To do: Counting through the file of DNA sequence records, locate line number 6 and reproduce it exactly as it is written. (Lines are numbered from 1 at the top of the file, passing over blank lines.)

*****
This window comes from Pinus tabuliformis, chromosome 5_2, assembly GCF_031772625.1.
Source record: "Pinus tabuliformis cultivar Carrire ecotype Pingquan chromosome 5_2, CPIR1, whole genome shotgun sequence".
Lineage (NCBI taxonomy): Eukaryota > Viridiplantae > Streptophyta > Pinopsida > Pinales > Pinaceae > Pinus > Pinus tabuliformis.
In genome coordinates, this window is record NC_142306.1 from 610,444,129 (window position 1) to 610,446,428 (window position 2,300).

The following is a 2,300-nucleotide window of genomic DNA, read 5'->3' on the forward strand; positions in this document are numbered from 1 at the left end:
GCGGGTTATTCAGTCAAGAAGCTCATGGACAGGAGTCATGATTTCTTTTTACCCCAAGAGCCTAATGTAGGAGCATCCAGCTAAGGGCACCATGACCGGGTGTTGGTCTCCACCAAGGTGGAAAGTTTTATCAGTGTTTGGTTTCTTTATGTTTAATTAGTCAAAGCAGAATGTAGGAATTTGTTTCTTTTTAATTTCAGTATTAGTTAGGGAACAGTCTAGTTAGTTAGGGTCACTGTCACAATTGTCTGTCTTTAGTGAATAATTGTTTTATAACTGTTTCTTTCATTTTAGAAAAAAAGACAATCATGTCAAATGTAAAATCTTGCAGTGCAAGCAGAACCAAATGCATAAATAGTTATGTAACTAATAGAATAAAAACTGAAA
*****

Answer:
GCGGGTTATTCAGTCAAGAAGCTCATGGACAGGAGTCATGATTTCTTTTTACCCCAAGAGCCTAATGTAGGAGCATCCAGCTAAGGGCACCATGACCGGGTGTTGGTCTCCACCAAGGTGGAAAGTTTTATCAGTGTTTGGTTTCTTTATGTTTAATTAGTCAAAGCAGAATGTAGGAATTTGTTTCTTTTTAATTTCAGTATTAGTTAGGGAACAGTCTAGTTAGTTAGGGTCACTGTCACAATTGTCTGTCTTTAGTGAATAATTGTTTTATAACTGTTTCTTTCATTTTAGAAAAAAAGACAATCATGTCAAATGTAAAATCTTGCAGTGCAAGCAGAACCAAATGCATAAATAGTTATGTAACTAATAGAATAAAAACTGAAA